indianz.com your internet resource indianz.com on facebook indianz.com on twitter indianz.com on Google+ indianz.com on soundcloud
phone: 202 630 8439
Native American Bank - Native people investing in Native communities
Advertise on Indianz.Com
Home > News > Headlines

printer friendly version
Study finds fewer Native children survive leukemia
Thursday, October 16, 2003

Native American children with leukemia do not respond to treatment as well as their counterparts, according to a study published on Wednesday.

Of all racial and ethnic groups, American Indian and Alaska Native children, along with Hispanic children, have the lowest survival rates, researchers found. Only 72 percent of Native and Hispanic children outlived the disease, compared to 84 percent for White children, 81 percent for Asian/Pacific Islander children and 75 percent for African-American children.

Acute lymphoblastic leukemia (ALL) is the most common childhood malignancy in the United States. According to the National Institutes of Health, ALL comprises 25 percent of all cancers in persons younger than 20.

In the past, ALL was almost always fatal. But advances in treatment have pushed the national survival rate to 80 percent, according to a study published in 1996.

Researchers have wondered whether minorities are benefiting from improved care. Yesterday's study in the Journal of the American Medical Association (JAMA), concludes they do not.

"Our data suggest that children of different racial and ethnic groups vary in their survival from ALL, even in the modern treatment era," the researchers wrote.

The study, however, conflicts with another one that compared survival rates among White and African-American children. In data published in JAMA, researchers at St. Jude Children's Research Hospital in Memphis, Tennessee, found no disparity.

Research among Native children with ALL has differed too. A 1991 study among Natives treated at University of New Mexico found their survival rates were just as good as other children.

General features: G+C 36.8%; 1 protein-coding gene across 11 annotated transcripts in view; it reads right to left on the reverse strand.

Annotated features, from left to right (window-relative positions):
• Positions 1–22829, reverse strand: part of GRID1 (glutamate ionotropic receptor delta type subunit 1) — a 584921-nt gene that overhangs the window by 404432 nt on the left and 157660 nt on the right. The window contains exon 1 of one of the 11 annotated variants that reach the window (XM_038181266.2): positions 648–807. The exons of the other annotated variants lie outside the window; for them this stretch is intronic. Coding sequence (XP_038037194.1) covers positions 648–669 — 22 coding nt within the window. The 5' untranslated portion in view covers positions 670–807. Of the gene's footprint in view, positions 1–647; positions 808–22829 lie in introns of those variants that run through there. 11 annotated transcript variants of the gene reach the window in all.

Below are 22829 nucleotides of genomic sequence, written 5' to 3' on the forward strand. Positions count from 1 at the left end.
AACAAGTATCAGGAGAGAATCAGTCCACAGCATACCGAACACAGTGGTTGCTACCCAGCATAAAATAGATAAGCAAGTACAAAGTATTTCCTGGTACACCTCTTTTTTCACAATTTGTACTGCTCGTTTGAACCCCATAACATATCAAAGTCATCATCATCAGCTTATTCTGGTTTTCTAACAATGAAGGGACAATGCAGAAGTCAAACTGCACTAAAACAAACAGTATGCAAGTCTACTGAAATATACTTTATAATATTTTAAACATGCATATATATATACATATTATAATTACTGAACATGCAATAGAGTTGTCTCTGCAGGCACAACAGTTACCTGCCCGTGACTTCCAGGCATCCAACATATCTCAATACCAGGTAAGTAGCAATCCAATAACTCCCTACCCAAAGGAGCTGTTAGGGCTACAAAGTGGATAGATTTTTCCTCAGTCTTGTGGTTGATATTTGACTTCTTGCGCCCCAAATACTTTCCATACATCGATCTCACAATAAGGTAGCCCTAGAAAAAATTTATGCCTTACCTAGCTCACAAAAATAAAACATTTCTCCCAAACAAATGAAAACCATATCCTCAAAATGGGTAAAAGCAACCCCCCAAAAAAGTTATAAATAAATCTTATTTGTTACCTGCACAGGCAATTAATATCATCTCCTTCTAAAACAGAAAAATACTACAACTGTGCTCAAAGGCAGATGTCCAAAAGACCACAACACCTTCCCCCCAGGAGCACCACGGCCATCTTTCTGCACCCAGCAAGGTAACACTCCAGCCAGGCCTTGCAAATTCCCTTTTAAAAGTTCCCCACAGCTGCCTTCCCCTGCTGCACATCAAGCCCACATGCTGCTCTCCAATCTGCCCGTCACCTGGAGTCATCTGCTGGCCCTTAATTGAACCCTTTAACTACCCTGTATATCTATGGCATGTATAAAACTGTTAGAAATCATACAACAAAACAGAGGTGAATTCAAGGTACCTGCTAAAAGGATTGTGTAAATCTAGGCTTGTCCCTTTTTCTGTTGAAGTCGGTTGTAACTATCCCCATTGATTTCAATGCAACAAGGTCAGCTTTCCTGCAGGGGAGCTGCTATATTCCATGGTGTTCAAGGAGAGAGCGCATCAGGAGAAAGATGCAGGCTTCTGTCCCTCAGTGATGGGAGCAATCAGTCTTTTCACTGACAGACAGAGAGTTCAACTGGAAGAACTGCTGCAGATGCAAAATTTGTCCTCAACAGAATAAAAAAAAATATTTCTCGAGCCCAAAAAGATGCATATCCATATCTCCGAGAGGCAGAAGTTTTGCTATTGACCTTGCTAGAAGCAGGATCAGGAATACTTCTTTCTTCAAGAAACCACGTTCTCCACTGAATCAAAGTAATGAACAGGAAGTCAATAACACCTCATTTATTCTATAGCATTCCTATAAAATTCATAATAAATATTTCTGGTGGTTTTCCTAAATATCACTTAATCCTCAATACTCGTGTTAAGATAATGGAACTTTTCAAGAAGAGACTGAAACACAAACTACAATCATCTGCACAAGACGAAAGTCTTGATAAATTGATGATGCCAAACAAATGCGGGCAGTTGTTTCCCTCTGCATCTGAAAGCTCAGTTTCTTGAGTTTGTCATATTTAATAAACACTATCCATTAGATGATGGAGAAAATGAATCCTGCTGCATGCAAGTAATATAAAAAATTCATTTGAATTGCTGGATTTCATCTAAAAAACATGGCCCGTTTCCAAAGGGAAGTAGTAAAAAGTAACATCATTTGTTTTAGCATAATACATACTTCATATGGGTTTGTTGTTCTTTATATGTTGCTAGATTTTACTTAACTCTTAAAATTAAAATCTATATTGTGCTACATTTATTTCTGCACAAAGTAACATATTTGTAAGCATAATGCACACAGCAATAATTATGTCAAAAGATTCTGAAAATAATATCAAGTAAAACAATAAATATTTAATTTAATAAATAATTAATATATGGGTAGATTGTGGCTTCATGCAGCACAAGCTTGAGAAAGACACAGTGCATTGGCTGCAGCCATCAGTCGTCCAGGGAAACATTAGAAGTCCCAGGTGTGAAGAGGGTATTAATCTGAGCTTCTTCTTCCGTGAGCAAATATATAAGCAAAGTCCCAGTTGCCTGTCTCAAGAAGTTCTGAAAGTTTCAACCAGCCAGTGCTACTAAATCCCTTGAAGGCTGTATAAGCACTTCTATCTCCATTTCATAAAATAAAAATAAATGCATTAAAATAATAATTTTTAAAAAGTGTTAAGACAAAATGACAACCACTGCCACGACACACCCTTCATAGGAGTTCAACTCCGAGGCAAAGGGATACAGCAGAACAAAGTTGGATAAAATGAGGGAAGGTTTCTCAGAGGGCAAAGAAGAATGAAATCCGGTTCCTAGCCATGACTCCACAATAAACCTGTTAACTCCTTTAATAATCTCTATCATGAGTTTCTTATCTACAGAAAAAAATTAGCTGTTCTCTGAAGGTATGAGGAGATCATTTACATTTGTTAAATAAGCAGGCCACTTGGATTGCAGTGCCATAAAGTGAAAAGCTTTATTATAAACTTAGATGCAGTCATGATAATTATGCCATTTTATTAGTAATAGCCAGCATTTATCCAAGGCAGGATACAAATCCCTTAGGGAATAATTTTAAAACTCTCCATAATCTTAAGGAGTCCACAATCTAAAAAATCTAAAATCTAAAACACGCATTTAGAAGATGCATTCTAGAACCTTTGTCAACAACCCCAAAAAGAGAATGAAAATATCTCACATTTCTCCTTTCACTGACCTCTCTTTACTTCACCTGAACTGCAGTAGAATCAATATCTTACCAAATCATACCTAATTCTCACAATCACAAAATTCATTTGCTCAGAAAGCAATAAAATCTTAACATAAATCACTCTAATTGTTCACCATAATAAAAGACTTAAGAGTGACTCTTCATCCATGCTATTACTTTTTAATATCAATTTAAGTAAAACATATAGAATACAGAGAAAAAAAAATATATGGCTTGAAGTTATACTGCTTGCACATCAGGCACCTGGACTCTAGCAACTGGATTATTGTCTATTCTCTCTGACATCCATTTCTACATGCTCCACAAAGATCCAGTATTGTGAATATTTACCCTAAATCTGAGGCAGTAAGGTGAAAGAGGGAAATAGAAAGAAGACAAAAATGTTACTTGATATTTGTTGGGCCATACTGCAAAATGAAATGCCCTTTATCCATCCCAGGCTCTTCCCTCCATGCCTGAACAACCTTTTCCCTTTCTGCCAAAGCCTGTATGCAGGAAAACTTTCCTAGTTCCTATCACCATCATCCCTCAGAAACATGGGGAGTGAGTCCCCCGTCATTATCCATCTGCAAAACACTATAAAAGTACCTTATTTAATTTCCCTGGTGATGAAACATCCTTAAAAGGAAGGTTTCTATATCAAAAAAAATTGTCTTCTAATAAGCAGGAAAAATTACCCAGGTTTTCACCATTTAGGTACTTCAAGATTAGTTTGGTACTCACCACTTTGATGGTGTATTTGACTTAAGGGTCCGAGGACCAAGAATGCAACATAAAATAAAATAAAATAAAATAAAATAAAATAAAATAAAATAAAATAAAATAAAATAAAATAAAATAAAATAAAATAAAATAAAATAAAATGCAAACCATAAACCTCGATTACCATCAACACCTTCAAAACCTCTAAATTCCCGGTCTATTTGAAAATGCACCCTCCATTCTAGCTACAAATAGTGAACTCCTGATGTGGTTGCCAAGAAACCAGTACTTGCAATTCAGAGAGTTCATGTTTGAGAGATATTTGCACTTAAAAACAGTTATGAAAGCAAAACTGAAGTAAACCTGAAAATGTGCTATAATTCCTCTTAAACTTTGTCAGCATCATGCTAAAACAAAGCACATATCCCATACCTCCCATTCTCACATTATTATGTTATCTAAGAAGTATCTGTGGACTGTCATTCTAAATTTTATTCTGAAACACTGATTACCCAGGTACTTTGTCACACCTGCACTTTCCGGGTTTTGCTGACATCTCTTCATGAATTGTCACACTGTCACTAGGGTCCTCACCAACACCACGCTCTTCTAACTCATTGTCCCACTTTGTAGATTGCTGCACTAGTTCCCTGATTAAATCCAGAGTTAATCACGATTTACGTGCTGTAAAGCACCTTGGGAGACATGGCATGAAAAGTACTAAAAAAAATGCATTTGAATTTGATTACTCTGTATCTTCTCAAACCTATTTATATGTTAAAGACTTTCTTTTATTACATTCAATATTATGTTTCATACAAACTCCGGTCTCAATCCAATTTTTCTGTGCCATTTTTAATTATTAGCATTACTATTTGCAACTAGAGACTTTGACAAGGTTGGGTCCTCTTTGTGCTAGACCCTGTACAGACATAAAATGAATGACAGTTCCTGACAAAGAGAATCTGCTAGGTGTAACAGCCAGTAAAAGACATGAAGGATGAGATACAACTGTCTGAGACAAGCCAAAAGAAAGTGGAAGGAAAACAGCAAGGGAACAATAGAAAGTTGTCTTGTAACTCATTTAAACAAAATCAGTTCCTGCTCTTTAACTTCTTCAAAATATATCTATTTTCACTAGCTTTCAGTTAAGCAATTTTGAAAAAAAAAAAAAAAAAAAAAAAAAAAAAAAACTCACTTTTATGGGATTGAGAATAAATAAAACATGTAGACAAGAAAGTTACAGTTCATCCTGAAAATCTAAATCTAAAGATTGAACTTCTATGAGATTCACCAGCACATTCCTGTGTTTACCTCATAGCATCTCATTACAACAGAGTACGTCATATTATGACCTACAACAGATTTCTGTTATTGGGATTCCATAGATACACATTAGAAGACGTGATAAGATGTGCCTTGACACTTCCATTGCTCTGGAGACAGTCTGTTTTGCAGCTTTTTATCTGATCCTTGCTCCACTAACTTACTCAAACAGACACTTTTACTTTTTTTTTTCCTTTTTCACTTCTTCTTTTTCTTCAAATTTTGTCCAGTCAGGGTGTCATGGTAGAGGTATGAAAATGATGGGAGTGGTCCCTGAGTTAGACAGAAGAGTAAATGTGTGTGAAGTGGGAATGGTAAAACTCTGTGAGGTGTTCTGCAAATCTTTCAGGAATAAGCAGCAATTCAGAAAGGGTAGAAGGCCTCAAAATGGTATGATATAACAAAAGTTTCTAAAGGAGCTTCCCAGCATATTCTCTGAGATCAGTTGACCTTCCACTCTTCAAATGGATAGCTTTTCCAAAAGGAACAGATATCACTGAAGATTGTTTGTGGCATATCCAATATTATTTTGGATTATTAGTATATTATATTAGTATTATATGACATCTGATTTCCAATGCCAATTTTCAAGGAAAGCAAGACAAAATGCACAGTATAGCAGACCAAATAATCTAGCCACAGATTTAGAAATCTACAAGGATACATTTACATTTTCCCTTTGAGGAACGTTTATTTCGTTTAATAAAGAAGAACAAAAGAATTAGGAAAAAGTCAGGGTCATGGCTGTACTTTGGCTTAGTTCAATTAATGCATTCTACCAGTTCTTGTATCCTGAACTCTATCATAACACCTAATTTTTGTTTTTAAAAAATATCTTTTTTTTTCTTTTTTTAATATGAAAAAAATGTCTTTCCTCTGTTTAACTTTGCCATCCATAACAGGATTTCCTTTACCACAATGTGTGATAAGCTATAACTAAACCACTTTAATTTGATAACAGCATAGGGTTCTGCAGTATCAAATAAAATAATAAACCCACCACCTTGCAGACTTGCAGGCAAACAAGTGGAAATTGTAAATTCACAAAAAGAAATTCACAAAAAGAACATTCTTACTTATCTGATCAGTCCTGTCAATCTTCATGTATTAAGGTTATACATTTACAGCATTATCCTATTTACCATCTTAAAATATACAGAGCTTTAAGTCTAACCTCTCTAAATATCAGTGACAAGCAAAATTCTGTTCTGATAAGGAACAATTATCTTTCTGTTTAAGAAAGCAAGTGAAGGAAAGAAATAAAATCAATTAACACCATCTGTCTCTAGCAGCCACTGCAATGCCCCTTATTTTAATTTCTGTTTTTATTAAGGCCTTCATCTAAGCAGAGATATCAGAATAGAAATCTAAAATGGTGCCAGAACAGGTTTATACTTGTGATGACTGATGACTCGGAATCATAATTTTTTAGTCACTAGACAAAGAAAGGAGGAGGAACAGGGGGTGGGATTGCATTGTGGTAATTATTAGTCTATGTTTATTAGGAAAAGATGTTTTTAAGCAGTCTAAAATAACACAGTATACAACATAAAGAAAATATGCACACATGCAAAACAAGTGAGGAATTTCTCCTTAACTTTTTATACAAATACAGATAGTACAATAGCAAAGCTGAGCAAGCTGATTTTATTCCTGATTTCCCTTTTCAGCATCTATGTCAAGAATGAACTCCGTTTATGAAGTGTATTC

In an editorial comment, the researchers noted that their data for Native children was limited. "We found that Native Americans had the worst ALL survival probability of any race/ethnic group, but with only 61 Native American children in the analysis this finding must be viewed with considerable caution," they wrote.

But they said their study was the largest to date. The UNM study involved 28 Native children.

The researchers gleaned their information from a database offered by the Surveillance, Epidemiology, and End Results (SEER) program of the National Cancer Institute. For the years 1973 to 1999, a total of 4952 individuals younger than 19 were diagnosed with leukemia. Of these cases, 1.2 percent were identified as Native American.

Most (77 percent) of the Natives were diagnosed with ALL between the ages of 1-9 while the rest were diagnosed between the ages of 10-19. This data allowed researchers to determine the probability of survival -- the younger one is diagnosed, the better chance for outliving the disease.

"Averaged over the study period of 1973-1999, Native American children had an 80 percent higher adjusted risk of death than did white children," the authors said.

The primary treatment for ALL is chemotherapy. Drugs can be taken to kill the cancer cells.

In certain cases, radiation therapy can be used. Radiation kills cancer cells and shrinks tumors.

Bone marrow transplantation is a newer type of treatment that combines chemotherapy and a transfer of bone marrow. The donor has to have the same or similar tissue for a transplant to have a chance of success. The National Marrow Donor Program encourages Native Americans to be tested for possible donations.

Get the Studies:
Survival Variability by Race and Ethnicity in Childhood Acute Lymphoblastic Leukemia | Results of Therapy for Acute Lymphoblastic Leukemia in Black and White Children

Relevant Links:
Childhood Acute Lymphoblastic Leukemia, National Cancer Institute - http://www.cancer.gov/cancerinfo/pdq/treatment/childALL/patient
Acute Lymphocytic Leukemia, National Marrow Donor Program - http://www.marrow.org/MEDICAL/all.html